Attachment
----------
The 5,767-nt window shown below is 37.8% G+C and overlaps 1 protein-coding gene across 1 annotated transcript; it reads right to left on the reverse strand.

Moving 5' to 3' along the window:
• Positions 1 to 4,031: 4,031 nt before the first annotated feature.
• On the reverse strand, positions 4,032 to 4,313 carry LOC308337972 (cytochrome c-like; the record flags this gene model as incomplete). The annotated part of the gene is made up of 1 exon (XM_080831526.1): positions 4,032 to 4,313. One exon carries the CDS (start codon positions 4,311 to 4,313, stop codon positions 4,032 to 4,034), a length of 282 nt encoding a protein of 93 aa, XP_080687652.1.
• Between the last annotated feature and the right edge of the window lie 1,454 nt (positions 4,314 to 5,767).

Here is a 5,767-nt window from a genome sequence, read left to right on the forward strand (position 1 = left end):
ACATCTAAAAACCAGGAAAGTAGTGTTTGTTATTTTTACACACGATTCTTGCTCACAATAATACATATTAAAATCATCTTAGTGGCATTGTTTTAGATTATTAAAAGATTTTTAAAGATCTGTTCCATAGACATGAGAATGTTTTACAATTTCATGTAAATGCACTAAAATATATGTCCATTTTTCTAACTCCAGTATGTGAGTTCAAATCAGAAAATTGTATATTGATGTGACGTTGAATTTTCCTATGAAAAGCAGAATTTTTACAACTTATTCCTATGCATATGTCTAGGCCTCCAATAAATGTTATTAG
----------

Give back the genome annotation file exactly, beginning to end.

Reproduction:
The 5,767-nt window shown below is 37.8% G+C and overlaps 1 protein-coding gene across 1 annotated transcript; it reads right to left on the reverse strand.

Moving 5' to 3' along the window:
• Positions 1 to 4,031: 4,031 nt before the first annotated feature.
• On the reverse strand, positions 4,032 to 4,313 carry LOC308337972 (cytochrome c-like; the record flags this gene model as incomplete). The annotated part of the gene is made up of 1 exon (XM_080831526.1): positions 4,032 to 4,313. One exon carries the CDS (start codon positions 4,311 to 4,313, stop codon positions 4,032 to 4,034), a length of 282 nt encoding a protein of 93 aa, XP_080687652.1.
• Between the last annotated feature and the right edge of the window lie 1,454 nt (positions 4,314 to 5,767).

Here is a 5,767-nt window from a genome sequence, read left to right on the forward strand (position 1 = left end):
ACATCTAAAAACCAGGAAAGTAGTGTTTGTTATTTTTACACACGATTCTTGCTCACAATAATACATATTAAAATCATCTTAGTGGCATTGTTTTAGATTATTAAAAGATTTTTAAAGATCTGTTCCATAGACATGAGAATGTTTTACAATTTCATGTAAATGCACTAAAATATATGTCCATTTTTCTAACTCCAGTATGTGAGTTCAAATCAGAAAATTGTATATTGATGTGACGTTGAATTTTCCTATGAAAAGCAGAATTTTTACAACTTATTCCTATGCATATGTCTAGGCCTCCAATAAATGTTATTAG